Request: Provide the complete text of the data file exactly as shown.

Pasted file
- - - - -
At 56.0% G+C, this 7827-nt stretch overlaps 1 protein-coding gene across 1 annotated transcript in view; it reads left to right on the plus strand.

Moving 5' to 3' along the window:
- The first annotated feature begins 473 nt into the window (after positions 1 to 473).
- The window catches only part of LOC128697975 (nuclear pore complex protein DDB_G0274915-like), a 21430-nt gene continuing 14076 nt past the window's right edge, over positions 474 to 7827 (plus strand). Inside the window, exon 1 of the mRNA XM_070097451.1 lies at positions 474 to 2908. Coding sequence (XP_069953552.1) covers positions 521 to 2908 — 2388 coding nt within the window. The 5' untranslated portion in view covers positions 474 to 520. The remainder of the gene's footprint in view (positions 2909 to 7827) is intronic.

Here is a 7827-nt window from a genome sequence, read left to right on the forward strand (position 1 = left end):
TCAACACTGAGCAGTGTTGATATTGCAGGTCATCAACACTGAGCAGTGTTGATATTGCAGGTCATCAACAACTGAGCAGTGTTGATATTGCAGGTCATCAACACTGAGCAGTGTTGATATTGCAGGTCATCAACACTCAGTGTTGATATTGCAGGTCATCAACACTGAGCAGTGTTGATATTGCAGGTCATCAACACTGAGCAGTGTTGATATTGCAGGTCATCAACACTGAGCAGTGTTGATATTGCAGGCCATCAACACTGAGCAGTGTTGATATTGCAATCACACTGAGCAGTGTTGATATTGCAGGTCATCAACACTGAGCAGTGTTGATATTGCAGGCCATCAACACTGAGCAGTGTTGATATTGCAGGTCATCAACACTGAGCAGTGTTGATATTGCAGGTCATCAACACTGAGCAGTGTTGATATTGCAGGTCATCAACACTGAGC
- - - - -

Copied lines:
At 56.0% G+C, this 7827-nt stretch overlaps 1 protein-coding gene across 1 annotated transcript in view; it reads left to right on the plus strand.

Moving 5' to 3' along the window:
- The first annotated feature begins 473 nt into the window (after positions 1 to 473).
- The window catches only part of LOC128697975 (nuclear pore complex protein DDB_G0274915-like), a 21430-nt gene continuing 14076 nt past the window's right edge, over positions 474 to 7827 (plus strand). Inside the window, exon 1 of the mRNA XM_070097451.1 lies at positions 474 to 2908. Coding sequence (XP_069953552.1) covers positions 521 to 2908 — 2388 coding nt within the window. The 5' untranslated portion in view covers positions 474 to 520. The remainder of the gene's footprint in view (positions 2909 to 7827) is intronic.

Here is a 7827-nt window from a genome sequence, read left to right on the forward strand (position 1 = left end):
TCAACACTGAGCAGTGTTGATATTGCAGGTCATCAACACTGAGCAGTGTTGATATTGCAGGTCATCAACAACTGAGCAGTGTTGATATTGCAGGTCATCAACACTGAGCAGTGTTGATATTGCAGGTCATCAACACTCAGTGTTGATATTGCAGGTCATCAACACTGAGCAGTGTTGATATTGCAGGTCATCAACACTGAGCAGTGTTGATATTGCAGGTCATCAACACTGAGCAGTGTTGATATTGCAGGCCATCAACACTGAGCAGTGTTGATATTGCAATCACACTGAGCAGTGTTGATATTGCAGGTCATCAACACTGAGCAGTGTTGATATTGCAGGCCATCAACACTGAGCAGTGTTGATATTGCAGGTCATCAACACTGAGCAGTGTTGATATTGCAGGTCATCAACACTGAGCAGTGTTGATATTGCAGGTCATCAACACTGAGC